The absolute best way to keep asthma under control is by sticking to your medication regimen. It is extremely important to use the medication as prescribed by your doctor and ask for help if you have any doubts on how to use the medication. In this way, you can keep your asthma under control, which will help with the fear of having an unpredicted attack and all the mental stress that comes with it. 

Find your own relaxation techniques

Just like every person has to learn to recognize what triggers their asthma, you have to learn your own relaxation techniques. These might include breathing exercises, meditation, mindfulness, among many others. 

Keep in touch with available support systems

Every long term condition, such as asthma, requires strong support systems. These can mean communicating with friends and family, but also with support groups or therapists. It can be very helpful to talk with others who also experience asthma and many organizations have local support groups. Besides, if you are struggling to cope, therapy can be extremely helpful. Talk to your medical doctor and other healthcare workers about how to get the best type of help for you. 

Supporting a loved one who has asthma

Having a strong support system is really beneficial for those who have asthma. If you want to support a loved one who has asthma, you can do this in many ways. Helping them to follow their treatment - by recognizing and helping to avoid asthma triggers, keeping using the medication correctly and keeping a healthy lifestyle - is a meaningful way of showing support. Being there to listen to their struggles is also essential. If you feel like a loved one is struggling, encourage them to talk with their doctor and seek help. 


Asthma is a common respiratory disease in all ages and in all parts of the world. Its symptoms include wheezing, coughing, shortness of breath and a tight chest. Asthma attacks - a sudden worsening of asthma symptoms - can also occur. In the long term, asthma can have a negative impact on mental health, and people with asthma have more depression and anxiety than those who do not have asthma.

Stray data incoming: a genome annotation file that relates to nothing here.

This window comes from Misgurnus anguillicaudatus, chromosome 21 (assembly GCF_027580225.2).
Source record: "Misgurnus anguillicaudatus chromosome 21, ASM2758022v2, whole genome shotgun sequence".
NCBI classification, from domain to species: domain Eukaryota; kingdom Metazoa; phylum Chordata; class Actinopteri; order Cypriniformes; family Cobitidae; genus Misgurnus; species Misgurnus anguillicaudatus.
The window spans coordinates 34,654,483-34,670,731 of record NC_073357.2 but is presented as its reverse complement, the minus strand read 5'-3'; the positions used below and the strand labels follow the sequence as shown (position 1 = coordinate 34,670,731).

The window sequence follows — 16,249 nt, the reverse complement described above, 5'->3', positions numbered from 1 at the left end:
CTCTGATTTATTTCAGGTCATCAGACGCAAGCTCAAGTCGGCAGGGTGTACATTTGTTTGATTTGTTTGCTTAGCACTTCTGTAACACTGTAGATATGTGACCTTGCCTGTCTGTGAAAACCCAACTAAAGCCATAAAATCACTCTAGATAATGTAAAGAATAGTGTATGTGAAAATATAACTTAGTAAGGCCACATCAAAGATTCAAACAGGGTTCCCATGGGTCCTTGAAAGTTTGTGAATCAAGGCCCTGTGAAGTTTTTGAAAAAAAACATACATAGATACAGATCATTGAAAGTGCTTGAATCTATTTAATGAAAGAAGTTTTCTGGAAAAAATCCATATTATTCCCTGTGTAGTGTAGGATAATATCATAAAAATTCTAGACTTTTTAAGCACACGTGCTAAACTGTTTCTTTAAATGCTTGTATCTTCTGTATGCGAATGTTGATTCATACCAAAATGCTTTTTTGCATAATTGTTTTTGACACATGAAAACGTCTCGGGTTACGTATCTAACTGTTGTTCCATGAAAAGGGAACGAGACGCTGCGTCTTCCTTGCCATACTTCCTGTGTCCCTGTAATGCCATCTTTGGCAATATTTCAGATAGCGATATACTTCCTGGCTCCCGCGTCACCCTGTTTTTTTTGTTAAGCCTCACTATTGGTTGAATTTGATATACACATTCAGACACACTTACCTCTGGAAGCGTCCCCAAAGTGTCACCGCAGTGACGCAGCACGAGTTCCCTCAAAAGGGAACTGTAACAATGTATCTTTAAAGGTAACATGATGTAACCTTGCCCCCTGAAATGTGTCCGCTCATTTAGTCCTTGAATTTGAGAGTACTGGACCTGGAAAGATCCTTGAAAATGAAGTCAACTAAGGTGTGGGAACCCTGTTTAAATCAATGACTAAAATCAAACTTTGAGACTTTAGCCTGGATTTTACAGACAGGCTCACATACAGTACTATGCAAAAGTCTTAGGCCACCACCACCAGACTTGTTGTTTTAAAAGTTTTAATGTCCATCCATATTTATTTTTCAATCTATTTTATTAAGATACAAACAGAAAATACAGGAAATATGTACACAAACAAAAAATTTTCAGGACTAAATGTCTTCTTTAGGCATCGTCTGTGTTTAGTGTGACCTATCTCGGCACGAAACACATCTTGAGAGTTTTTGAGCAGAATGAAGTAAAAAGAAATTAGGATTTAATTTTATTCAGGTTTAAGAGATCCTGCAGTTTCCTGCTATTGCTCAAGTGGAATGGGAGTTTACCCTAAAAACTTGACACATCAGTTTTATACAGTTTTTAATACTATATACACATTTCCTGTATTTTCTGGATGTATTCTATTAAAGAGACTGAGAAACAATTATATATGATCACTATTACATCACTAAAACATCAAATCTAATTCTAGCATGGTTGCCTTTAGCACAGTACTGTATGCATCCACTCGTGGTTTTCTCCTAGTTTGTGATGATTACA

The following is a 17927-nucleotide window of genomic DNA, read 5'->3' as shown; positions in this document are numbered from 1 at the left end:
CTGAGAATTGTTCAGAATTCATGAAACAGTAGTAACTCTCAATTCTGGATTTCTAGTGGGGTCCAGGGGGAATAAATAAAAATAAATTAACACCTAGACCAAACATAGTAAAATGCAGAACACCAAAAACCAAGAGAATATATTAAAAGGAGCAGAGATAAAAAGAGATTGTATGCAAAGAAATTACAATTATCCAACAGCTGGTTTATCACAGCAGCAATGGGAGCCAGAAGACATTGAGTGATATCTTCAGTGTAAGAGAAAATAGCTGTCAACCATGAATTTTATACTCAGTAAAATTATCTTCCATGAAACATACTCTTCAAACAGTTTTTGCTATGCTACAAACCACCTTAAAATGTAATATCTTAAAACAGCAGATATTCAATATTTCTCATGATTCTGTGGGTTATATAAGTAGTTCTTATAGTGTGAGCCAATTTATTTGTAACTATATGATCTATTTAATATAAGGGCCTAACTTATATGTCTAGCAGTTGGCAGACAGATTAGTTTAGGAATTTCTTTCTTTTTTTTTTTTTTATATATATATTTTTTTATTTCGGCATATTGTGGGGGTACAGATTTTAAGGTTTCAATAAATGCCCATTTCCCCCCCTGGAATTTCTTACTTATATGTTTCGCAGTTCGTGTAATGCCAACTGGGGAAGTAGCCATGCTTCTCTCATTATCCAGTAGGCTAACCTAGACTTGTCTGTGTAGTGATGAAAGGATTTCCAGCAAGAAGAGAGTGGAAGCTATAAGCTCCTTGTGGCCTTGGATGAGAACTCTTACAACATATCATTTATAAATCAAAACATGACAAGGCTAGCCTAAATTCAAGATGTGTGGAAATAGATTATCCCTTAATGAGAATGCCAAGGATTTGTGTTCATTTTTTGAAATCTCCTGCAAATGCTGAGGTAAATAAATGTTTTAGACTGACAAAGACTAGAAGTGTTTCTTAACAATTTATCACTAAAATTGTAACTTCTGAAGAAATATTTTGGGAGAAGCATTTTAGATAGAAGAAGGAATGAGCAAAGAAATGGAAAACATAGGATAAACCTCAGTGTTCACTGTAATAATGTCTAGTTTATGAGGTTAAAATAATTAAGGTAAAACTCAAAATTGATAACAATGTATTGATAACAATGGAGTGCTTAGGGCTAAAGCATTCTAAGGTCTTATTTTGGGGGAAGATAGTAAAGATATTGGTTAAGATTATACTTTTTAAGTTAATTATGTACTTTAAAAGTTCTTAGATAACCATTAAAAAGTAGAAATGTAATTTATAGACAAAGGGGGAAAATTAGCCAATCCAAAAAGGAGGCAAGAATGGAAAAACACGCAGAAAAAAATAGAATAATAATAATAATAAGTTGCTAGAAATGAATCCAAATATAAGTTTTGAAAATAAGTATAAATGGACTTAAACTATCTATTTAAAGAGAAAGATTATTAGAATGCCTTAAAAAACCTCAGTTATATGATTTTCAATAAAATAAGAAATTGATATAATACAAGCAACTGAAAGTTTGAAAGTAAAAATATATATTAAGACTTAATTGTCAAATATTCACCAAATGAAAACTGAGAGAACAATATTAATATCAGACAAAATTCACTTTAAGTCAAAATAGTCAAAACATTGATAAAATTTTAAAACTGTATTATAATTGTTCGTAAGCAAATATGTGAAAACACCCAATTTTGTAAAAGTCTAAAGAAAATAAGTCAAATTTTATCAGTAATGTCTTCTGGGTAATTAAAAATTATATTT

There are several ways to cope with asthma, including following the medication regimen, finding relaxation techniques and having strong support systems. 

If you want to support a loved one who has asthma, encourage them to follow their treatment plan and to ask for help if they are struggling.


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  3. Renee D Goodwin, Frank C Bandiera, Dara Steinberg, Alexander N Ortega & Jonathan M Feldman. Asthma and mental health among youth: etiology, current knowledge and future directions, Expert Review of Respiratory Medicine. 2012, 6:4, 397-406, 
  4. World Health Organization, Global Surveillance, Prevention, and Control of Chronic Respiratory Diseases: A Comprehensive Approach. 2007, World Health Organization, Geneva, Switzerland.

Juliana Lima Constantino

Medical Doctor and Master Student in Epidemiology, University of Groningen, Netherlands

Juliana completed her studies in Medicine in Brazil in 2019, during which she studied a year abroad in The Netherlands at Vrije Universiteit Amsterdam and took a Medical Elective in England at Oxford University.

After graduating, she worked as a general practitioner and as an emergency doctor in the frontline against COVID-19 in Brazil. In 2021, she moved to the Netherlands to do her Master in Epidemiology.

She is currently working on her Master Thesis in the Global Health Department, with a focus on maternal and child health. She is passionate about medical writing as it serve as a way of spreading trustworthy knowledge to everyone. presents all health information in line with our terms and conditions. It is essential to understand that the medical information available on our platform is not intended to substitute the relationship between a patient and their physician or doctor, as well as any medical guidance they offer. Always consult with a healthcare professional before making any decisions based on the information found on our website.